So, you’re sat at home, satisfied that as The Dear Leader of the blog and Generalissimo of the Podcast, the Alan Parsons… the Nile Rogers… the Quincy Jones of all Podding Sheds that everything is just tickety-boo under Jose v2.0. Who do you reach for when a potential banana skin fixture scheduled for the atmosphere graveyard of Saturday lunchtime hoves into view… why not that Tony Glover chap, after all he has possibly the best track record of covering potential tricky games (a euphemism for games we’re likely to bollocks up).
Somewhere in a parallel universe, Michael Fish was sitting on the Soccer Sunday sofa, chuckling at the tweet he’d just read.
“There’s a gentleman from SW6 who has heard that the fabled ‘El Nino’ phenomenon has been gathering strength in recent weeks and is due to arrive in London on Sunday afternoon. Well, sir, I can assure you that it’s really nothing to worry about…”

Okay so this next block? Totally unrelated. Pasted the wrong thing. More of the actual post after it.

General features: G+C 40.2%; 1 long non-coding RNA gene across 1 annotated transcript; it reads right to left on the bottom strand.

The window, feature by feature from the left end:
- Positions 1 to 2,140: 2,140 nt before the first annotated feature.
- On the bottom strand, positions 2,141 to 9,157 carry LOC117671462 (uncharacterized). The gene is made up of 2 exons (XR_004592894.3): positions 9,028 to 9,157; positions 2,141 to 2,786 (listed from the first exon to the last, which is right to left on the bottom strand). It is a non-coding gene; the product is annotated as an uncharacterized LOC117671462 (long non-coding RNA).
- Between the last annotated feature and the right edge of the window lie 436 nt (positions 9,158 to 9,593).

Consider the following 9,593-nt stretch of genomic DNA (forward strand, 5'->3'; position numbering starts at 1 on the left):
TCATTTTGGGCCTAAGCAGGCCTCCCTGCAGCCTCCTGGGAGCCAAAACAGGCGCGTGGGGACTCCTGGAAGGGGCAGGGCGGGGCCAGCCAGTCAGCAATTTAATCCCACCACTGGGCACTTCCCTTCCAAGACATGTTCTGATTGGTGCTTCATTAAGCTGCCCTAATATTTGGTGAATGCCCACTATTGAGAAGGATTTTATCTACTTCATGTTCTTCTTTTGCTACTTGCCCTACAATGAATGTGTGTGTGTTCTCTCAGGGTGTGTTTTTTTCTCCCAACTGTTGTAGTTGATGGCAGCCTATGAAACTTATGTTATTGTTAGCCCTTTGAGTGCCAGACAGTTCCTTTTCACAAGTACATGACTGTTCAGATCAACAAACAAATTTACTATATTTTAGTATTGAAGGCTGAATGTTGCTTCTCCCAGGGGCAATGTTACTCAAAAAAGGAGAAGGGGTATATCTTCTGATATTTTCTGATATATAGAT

The Sunday Telegraph, Ben Findon: “Chelsea overcame a defensive mix-up to cash in on a controversial goalkeeping incident and a fine display of finishing, eventually subduing Cardiff City to move into second place. Perhaps it was all too much for Jose Mourinho, sent to the stands by referee Anthony Taylor for dissent after stepping beyond his technical area to harangue the official who had appeared to warn Branislav Ivanovic for time-wasting. Mourinho could, at least, admire his side’s newly-acquired predatory instincts alongside some delighted fans in the East Stand as Oscar and Eden Hazard applied a blue sheen to the score.”
A little preamble
The headline for this article? You can blame our beloved Jonny Dyer (@KaiserJonny) for that. He cracked a similar ‘pun’ after a very good strike by our £32m steal from the loathsome Spurs which lit up a turgid second half today.
It was approaching the middle of a typical, sixties black and white, social-realist sort of a Saturday afternoon, when the sound of a key scrabbling for the lock, brought the dapper figure of Mike into the neat, compact hallway of the small terraced house. Dressed in flannel shirt, cable stitched, knitted, sleeveless jumper and corduroy trousers, his tartan slippers squeaked uneasily on the worn, linoleum floor as he watched the door open.